Following our preregistered analysis plan, we tested the proposed associations in a series of multilevel models. Before doing so, we tested the homoscedasticity and linearity assumptions for multilevel analyses37. Inspection of standardized residual plots indicated that the data met these assumptions (plots are available on OSF at https://osf.io/nhks2). We specified separate models for overall social media use, use of Instagram, and use of WhatsApp. To investigate to what extent adolescents’ well-being would vary depending on whether they had actively or passively used social media/Instagram/WhatsApp or not during the past hour (categorical associations), we tested models including the dummy variables as predictors (active use versus no active use, and passive use versus no passive use; models 1, 3, and 5). To investigate whether, at moments when adolescents had used social media/Instagram/WhatsApp during the past hour, their well-being would vary depending on the duration of social media/Instagram/WhatsApp use (dose–response associations), we tested models including the duration variables as predictors (duration of active use and duration of passive use; models 2, 4, and 6). In order to avoid negative skew in the duration variables, we only included assessments during which adolescents had used social media in the past hour (overall, Instagram, or WhatsApp, respectively), either actively or passively. All models included well-being as outcome variable. Since multilevel analyses allow to include all available data for each individual, no missing data were imputed and no data points were excluded.
We used a model building approach that involved three steps. In the first step, we estimated an intercept-only model to assess the relative amount of between- and within-person variance in affective well-being. We estimated a three-level model in which repeated momentary assessments (level 1) were nested within adolescents (level 2), who, in turn, were nested within classrooms (level 3). However, because the between-classroom variance in affective well-being was small (i.e., 0.4% of the variance was explained by differences between classes), we proceeded with estimating two-level (instead of three-level) models, with repeated momentary assessments (level 1) nested within adolescents (level 2).
In the second step, we assessed the within-person associations of well-being with (a) overall active and passive social media use (i.e., the total of the three platforms), (b) active and passive use of Instagram, and (c) active and passive use of WhatsApp, by adding fixed effects to the model (Models 1A-6A). To facilitate the interpretation of the associations and control for the effects of time, a covariate was added that controlled for the nth assessment of the study week (instead of the nth assessment of the day, as preregistered). This so-called detrending is helpful to interpret within-person associations as correlated fluctuations beyond other changes in social media use and well-being38. In order to obtain within-person estimates, we person-mean centered all predictors38. Significance of the fixed effects was determined using the Wald test.
In the third and final step, we assessed heterogeneity in the within-person associations by adding random slopes to the models (Models 1B-6B). Significance of the random slopes was determined by comparing the fit of the fixed effects model with the fit of the random effects model, by performing the Satorra-Bentler scaled chi-square test39 and by comparing the Bayesian information criterion (BIC40) and Akaike information criterion (AIC41) of the models. When the random effects model had a significantly better fit than the fixed effects model (i.e., pointing at significant heterogeneity), variance components were inspected to investigate whether heterogeneity existed in the association of either active or passive use. Next, when evidence was found for significant heterogeneity, we computed person-specific effect sizes, based on the random effect models, to investigate what percentages of adolescents experienced better well-being, worse well-being, and no changes in well-being. In line with Keijsers and colleagues42 we only included participants who had completed at least 10 assessments. In addition, for the dose–response associations, we constructed graphical representations of the person-specific slopes, based on the person-specific effect sizes, using the xyplot function from the lattice package in R43.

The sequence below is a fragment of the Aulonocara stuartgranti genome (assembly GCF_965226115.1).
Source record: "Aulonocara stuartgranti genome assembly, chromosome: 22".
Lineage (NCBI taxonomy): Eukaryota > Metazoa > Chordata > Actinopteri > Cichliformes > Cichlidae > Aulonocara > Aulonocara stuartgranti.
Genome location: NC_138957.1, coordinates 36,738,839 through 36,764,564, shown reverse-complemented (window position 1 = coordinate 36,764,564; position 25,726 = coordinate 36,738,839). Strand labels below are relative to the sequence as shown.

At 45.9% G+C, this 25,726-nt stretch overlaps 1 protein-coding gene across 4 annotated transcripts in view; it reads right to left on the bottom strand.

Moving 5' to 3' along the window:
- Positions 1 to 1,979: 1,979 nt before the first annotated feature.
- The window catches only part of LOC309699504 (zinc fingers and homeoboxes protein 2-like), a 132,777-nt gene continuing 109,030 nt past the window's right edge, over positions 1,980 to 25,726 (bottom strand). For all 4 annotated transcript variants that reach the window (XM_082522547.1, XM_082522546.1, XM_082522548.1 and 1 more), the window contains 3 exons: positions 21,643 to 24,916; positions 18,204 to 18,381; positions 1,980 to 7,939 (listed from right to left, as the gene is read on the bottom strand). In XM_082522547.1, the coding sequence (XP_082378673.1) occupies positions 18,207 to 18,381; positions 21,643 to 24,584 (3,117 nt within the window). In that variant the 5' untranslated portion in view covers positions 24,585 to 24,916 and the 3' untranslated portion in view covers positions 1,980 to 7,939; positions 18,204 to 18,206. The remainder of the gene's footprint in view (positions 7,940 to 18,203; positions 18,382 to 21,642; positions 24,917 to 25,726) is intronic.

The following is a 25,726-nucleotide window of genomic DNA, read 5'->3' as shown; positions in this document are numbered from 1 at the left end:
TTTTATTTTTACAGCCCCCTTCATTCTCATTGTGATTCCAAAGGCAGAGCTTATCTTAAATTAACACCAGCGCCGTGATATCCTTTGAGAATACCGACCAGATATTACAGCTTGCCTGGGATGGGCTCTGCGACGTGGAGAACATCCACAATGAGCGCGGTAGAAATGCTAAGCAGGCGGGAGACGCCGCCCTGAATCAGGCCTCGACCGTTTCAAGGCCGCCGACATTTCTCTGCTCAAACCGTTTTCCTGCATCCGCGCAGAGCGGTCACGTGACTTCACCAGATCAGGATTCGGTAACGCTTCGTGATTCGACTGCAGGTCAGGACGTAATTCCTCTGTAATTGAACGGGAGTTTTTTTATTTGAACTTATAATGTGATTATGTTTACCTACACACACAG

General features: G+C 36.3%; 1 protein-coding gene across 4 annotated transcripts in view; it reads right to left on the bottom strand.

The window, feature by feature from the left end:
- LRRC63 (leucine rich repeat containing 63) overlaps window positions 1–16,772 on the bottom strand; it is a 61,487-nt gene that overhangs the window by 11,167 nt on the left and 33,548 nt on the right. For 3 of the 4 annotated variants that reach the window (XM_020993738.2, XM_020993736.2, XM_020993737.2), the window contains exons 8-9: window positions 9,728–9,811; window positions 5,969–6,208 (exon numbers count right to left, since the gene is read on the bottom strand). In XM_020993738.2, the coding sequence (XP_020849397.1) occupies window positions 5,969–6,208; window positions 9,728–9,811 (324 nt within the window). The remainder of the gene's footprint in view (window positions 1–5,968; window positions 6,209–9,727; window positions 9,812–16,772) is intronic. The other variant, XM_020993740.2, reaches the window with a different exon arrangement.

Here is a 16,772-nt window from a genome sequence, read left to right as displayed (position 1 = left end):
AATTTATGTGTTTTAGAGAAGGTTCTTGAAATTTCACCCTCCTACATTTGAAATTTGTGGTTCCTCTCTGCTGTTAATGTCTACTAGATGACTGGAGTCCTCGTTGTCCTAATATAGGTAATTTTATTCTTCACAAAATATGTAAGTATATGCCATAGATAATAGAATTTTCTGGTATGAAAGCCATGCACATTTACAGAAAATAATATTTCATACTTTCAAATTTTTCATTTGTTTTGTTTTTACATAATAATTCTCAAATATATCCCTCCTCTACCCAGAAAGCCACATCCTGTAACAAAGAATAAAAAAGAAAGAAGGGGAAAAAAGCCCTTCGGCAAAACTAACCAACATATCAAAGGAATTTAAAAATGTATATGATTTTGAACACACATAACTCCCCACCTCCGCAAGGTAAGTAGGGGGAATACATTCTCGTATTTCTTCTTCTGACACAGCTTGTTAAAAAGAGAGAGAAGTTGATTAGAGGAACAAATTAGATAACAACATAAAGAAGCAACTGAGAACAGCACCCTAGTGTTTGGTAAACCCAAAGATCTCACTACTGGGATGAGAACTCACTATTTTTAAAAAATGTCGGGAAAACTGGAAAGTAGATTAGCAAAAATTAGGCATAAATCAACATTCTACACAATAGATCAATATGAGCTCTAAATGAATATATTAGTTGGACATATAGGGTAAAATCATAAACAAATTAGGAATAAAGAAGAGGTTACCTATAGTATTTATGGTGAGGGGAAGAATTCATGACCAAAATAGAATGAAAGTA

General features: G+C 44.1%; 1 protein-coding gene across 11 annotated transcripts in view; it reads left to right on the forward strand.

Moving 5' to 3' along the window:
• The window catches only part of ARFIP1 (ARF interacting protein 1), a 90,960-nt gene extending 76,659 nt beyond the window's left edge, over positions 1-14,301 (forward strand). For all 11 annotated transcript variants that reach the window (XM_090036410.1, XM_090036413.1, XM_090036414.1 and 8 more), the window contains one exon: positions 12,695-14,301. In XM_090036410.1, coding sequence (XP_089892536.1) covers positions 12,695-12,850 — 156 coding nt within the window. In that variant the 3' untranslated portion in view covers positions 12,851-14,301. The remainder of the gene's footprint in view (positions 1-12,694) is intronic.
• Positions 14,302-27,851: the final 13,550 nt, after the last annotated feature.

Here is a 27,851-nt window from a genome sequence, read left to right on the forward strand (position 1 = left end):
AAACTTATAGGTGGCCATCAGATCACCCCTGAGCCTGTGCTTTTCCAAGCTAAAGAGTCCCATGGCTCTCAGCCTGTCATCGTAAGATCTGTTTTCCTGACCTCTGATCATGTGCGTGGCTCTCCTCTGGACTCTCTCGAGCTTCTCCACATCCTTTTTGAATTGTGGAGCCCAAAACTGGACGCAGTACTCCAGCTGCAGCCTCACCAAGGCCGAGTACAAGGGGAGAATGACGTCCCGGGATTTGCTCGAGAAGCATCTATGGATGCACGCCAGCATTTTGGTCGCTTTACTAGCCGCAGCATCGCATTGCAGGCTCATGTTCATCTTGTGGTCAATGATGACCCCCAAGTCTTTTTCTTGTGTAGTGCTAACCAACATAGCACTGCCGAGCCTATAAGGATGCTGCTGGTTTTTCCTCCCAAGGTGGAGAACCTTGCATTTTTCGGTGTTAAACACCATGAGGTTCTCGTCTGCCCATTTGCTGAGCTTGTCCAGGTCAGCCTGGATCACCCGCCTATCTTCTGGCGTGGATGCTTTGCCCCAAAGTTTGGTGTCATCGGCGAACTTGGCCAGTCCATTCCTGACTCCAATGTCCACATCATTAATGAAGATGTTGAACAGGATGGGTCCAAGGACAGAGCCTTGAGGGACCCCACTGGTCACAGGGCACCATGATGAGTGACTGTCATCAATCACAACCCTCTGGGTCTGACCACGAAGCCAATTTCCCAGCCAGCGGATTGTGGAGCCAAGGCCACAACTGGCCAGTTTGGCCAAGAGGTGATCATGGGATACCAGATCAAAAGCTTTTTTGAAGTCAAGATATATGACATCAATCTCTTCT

Three improvements were made to our original preregistered plan. First, rather than estimating the models with multilevel modelling in R43, we ran the preregistered models in Mplus44. Mplus provides standardized estimates for the fixed effects models, which offers insight into the effect sizes. This allowed us to compare the relative strength of the associations of passive versus active use with well-being. Second, instead of using the maximum likelihood estimator, we used the maximum likelihood estimator with robust standard errors (MLR), which are robust to non-normality. Sensitivity tests, uploaded on OSF (https://osf.io/nhks2), indicated that the results were almost identical across the two software packages and estimation approaches. Third, to improve the interpretation of the results and make the scales of the duration measures of social media use and well-being more comparable, we transformed the social media duration scores (0 to 60 min) into scales running from 0 to 6, so that an increase of 1 unit reflects 10 min of social media use. The model estimates were unaffected by this transformation.
Further information on the research design is available in the Nature Research Reporting Summary linked to this article.
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This study was funded by the NWO Spinoza Prize and the Gravitation grant (NWO Grant 024.001.003; Consortium on Individual Development) awarded to P.M.V. by the Dutch Research Council (NWO). Additional funding was received from the VIDI grant (NWO VIDI Grant 452.17.011) awarded to L.K. by the Dutch Research Council (NWO). The authors would like to thank Savannah Boele (Tilburg University) for providing her pilot ESM results.
The authors declare no competing interests.
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Beyens, I., Pouwels, J.L., van Driel, I.I. et al. The effect of social media on well-being differs from adolescent to adolescent. Sci Rep 10, 10763 (2020). https://doi.org/10.1038/s41598-020-67727-7
International Journal of Environmental Research and Public Health (2020)